India seeks Japan's support, calls NPT 'flawed'
Tokyo : Seeking Japan's support for global civilian nuclear cooperation, India Friday underlined its "impeccable record" in nuclear non-proliferation while dismissing NPT a "flawed" treaty.
"India has an impeccable record on non-proliferation. We have also consistently been a leading advocate of the elimination of all nuclear weapons," External Affairs Minister Pranab Mukherjee, on a three-day visit here, said at the Japan Institute of International Affairs.
"I believe that Japanese are aware of India's adherence to the values of peace and non-violence," he added.
The minister, while acknowledging "the sentiments of the Japanese people on nuclear matters," expressed confidence that the two countries will "find common ground that balances our mutual interests and advances our cooperation and collaboration in this area too.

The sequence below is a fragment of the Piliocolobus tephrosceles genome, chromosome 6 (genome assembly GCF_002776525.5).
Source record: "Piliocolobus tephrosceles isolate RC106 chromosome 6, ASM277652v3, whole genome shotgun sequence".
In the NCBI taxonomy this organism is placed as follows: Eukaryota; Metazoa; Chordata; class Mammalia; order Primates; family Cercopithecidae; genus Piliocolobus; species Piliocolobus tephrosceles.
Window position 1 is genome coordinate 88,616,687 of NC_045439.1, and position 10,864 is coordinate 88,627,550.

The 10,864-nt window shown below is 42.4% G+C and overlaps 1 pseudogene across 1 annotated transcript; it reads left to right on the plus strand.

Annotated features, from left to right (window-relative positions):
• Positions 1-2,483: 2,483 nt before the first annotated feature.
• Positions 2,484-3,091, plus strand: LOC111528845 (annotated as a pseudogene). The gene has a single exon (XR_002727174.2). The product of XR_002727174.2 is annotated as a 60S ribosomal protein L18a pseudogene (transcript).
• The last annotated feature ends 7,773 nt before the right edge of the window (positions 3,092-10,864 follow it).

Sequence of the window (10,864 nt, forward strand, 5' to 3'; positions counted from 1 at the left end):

"However, I also trust in your wisdom to discern what lies at the heart of our efforts to secure stable energy supplies," he said, a day after he launched a ministerial strategic dialogue with his Japanese counterpart Taro Aso.
The two ministers discussed a range of issues, including civil nuclear energy.
Aware of Japanese concerns that making an exception for India from global nuclear rules may weaken the Nuclear Non-Proliferation Treaty (NPT), Mukherjee called NPT "a flawed" treaty and said it was discriminatory as it divided the world into nuclear haves and have-nots.
"If India did not sign the NPT, it is not because of its lack of commitment for non-proliferation, but because we consider NPT as a flawed treaty and it did not recognise the need for universal, non-discriminatory verification and treatment," Mukherjee said.
In his discussions with Aso and with Prime Minister Shinzo Abe Thursday, Mukherjee sought Japan's support for global civilian nuclear cooperation in the Nuclear Suppliers Group (NSG), of which Tokyo is an influential member, by stressing the importance of nuclear energy for India's rapidly growing economy.
Both Abe and Aso said that Tokyo would wait for New Delhi to conclude a safeguards agreement with the International Atomic Energy Agency (IAEA) and finalise a civil nuclear cooperation pact with the US before deciding what stand Japan should take in NSG, diplomatic sources said.